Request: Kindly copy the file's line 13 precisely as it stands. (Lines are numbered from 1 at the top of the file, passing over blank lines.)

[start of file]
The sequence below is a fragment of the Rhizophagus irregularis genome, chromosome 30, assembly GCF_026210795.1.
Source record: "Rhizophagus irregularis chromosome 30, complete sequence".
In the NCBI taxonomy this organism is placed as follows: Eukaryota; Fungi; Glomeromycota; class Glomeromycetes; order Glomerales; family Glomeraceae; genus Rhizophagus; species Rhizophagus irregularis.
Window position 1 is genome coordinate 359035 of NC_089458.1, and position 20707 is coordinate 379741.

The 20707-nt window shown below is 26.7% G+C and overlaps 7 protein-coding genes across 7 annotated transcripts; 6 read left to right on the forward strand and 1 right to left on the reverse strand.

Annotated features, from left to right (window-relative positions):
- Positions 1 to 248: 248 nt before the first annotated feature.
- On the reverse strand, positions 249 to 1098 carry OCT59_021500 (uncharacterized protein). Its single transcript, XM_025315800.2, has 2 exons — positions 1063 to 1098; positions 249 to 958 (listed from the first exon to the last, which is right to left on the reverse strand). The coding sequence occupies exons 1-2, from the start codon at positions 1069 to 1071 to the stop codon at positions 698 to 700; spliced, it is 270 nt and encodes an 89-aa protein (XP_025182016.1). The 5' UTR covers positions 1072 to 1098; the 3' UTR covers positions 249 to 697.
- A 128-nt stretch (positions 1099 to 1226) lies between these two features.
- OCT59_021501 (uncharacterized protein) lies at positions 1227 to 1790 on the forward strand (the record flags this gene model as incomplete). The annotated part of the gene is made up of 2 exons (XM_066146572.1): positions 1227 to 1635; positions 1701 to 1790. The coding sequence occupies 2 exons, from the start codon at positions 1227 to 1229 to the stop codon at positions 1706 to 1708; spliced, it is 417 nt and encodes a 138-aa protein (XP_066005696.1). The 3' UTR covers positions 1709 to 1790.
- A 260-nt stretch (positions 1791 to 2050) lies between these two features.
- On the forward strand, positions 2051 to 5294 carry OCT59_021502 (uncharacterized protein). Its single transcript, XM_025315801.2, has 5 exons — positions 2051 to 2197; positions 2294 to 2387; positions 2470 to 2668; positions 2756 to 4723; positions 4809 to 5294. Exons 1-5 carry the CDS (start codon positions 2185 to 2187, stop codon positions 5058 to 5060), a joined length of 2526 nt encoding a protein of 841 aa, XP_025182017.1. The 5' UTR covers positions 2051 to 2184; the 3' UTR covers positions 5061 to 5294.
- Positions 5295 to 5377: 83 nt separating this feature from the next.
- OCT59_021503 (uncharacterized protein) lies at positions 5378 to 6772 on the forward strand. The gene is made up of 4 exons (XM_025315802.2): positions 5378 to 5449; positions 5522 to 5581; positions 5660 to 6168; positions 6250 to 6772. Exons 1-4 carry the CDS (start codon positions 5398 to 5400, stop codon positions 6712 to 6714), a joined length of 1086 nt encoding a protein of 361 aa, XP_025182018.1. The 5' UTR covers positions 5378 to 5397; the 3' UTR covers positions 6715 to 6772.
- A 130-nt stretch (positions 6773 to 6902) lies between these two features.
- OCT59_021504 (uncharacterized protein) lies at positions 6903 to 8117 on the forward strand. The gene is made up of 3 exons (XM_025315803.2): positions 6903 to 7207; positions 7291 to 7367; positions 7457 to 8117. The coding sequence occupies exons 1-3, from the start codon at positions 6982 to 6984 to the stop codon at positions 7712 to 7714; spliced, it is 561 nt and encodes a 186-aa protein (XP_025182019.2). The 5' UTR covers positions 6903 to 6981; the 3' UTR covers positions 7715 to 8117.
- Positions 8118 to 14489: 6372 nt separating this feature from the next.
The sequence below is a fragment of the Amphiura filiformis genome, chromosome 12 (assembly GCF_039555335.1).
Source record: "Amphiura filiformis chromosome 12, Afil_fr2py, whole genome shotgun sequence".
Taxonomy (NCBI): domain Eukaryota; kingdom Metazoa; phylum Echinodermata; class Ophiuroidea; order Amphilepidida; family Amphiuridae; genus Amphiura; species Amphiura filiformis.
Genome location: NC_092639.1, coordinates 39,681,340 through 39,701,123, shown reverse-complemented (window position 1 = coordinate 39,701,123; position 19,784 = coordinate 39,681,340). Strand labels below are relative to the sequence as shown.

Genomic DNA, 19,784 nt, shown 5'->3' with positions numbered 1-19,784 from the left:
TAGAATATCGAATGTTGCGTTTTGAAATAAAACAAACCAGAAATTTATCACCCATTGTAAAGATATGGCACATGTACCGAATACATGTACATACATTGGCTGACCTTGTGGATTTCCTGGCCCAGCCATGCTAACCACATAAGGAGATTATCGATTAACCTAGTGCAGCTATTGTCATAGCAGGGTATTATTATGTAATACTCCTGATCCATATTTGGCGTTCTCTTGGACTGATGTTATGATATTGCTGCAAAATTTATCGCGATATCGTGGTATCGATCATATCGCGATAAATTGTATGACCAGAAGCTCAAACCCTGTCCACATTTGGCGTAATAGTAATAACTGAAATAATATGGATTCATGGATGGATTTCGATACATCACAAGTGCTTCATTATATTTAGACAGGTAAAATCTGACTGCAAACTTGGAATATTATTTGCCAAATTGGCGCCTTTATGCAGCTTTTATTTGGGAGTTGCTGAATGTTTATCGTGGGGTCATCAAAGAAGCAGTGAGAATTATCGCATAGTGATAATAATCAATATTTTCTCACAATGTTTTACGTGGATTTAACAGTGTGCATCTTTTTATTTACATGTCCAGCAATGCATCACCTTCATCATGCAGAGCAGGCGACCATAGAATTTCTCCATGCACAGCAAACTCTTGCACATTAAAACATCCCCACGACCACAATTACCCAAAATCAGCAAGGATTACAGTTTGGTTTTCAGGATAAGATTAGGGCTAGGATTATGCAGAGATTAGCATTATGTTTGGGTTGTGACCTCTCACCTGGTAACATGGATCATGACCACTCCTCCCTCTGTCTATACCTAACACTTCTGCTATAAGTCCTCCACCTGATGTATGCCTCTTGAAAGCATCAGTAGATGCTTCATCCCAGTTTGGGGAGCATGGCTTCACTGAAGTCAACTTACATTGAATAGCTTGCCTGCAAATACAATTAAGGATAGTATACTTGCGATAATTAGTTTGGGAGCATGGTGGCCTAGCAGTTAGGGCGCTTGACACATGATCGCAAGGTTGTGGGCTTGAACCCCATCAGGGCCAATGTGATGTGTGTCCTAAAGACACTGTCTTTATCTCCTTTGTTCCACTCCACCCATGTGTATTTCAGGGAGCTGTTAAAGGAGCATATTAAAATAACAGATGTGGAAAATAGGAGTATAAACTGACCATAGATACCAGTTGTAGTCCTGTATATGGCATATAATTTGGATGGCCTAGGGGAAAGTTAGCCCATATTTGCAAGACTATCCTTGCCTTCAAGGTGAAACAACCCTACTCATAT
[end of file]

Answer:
- Positions 5295 to 5377: 83 nt separating this feature from the next.